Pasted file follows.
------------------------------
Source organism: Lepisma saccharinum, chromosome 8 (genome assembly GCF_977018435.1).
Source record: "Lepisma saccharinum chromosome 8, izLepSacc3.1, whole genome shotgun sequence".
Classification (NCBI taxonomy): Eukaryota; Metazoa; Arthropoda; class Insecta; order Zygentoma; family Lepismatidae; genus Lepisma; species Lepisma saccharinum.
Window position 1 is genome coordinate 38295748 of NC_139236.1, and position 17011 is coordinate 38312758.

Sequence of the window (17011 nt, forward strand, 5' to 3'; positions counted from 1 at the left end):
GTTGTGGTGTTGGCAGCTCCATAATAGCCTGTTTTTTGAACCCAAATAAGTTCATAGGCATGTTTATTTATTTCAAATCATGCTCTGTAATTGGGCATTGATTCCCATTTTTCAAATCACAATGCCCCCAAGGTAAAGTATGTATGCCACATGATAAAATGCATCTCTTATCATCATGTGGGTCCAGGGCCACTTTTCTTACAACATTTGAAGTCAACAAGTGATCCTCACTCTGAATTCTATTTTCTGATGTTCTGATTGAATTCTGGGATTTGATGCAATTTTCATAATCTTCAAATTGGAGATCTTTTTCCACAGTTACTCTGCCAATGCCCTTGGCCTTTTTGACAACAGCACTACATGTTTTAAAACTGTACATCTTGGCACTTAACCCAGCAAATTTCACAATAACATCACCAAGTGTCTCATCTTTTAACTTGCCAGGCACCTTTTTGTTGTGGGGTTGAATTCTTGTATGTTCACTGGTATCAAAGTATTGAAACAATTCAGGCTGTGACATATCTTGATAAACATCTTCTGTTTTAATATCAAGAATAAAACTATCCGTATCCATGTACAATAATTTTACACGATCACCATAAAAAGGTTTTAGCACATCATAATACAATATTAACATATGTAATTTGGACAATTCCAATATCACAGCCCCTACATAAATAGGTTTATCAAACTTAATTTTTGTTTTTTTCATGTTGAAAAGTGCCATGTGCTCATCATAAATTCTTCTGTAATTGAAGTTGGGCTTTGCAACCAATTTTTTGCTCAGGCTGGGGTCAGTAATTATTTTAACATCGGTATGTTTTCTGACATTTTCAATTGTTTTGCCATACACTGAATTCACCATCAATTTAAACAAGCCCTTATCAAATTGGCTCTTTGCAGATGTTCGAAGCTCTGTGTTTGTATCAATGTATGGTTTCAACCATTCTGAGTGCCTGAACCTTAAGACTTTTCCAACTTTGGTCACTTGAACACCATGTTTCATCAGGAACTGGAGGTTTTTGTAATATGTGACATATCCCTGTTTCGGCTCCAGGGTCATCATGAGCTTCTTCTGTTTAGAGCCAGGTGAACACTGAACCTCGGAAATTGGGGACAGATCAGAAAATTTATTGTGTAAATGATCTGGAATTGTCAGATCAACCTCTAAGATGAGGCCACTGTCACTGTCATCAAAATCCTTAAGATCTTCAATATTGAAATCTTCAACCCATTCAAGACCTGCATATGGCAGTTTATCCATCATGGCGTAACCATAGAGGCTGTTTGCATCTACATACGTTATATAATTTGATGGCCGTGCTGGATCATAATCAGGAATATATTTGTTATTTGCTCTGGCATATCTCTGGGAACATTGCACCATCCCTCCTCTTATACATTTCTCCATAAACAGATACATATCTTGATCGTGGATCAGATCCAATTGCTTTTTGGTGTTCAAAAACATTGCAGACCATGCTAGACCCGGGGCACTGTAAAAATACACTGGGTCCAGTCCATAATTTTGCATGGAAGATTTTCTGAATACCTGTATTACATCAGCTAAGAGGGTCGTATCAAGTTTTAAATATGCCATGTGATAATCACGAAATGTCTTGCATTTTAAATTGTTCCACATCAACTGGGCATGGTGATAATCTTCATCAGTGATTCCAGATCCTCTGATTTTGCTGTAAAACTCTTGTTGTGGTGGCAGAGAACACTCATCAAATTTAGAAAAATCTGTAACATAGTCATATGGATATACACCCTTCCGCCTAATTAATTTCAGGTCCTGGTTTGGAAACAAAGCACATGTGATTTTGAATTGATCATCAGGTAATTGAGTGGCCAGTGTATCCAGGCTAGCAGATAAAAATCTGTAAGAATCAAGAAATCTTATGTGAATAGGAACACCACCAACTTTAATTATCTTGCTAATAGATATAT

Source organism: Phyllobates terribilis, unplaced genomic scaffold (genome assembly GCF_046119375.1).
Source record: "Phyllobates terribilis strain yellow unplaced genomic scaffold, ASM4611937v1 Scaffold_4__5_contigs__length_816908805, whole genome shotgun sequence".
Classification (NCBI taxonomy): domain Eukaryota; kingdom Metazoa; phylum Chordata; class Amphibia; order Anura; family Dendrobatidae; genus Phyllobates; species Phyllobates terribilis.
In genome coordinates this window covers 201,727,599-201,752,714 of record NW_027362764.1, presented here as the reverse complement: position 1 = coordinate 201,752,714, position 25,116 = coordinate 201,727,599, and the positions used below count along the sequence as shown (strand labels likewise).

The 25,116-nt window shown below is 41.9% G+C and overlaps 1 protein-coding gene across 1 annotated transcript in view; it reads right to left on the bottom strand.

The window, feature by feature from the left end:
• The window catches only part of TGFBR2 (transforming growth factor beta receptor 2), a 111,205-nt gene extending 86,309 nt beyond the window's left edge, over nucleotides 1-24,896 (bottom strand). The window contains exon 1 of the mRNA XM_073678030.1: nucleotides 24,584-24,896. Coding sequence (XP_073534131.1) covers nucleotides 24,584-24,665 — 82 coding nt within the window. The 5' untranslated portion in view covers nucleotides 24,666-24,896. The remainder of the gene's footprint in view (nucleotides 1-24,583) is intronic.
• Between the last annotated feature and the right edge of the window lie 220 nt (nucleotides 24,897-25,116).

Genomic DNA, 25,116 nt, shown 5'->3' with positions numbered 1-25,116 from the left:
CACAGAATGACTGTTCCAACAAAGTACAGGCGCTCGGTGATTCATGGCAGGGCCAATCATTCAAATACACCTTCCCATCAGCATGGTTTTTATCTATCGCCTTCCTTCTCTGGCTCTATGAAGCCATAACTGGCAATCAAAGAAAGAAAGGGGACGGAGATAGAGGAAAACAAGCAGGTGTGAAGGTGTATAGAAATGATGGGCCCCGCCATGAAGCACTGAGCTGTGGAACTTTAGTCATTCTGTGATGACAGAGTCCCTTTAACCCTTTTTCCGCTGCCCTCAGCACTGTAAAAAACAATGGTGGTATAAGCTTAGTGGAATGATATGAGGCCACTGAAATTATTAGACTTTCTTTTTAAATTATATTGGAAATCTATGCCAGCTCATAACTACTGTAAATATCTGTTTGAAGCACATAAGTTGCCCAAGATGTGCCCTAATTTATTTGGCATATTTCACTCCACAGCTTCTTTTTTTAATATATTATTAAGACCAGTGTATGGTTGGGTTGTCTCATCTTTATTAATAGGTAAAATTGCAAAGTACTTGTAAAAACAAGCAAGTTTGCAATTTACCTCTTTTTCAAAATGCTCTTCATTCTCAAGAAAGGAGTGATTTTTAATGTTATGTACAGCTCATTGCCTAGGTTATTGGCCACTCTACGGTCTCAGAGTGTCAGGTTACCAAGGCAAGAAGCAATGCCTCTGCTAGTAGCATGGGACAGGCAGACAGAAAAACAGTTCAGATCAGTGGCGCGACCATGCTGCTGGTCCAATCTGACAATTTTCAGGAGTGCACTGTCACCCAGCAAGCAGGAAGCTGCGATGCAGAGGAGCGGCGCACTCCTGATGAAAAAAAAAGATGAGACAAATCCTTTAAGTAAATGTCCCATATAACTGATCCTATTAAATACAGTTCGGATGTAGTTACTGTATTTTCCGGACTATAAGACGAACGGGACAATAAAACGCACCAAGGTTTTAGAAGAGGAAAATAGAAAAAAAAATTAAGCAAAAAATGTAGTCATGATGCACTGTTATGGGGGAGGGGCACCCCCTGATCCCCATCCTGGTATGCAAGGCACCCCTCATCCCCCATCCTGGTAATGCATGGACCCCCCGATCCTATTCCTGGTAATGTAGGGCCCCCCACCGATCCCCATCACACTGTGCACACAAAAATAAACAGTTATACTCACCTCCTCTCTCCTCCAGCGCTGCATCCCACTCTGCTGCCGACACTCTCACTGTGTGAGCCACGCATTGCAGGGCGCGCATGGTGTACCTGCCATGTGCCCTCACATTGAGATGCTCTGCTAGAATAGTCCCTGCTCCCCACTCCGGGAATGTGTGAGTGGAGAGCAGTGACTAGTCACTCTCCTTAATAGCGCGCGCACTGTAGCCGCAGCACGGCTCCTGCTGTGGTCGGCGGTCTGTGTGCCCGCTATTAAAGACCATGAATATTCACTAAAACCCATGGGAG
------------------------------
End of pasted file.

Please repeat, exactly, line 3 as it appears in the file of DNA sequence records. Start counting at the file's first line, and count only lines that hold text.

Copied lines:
Classification (NCBI taxonomy): Eukaryota; Metazoa; Arthropoda; class Insecta; order Zygentoma; family Lepismatidae; genus Lepisma; species Lepisma saccharinum.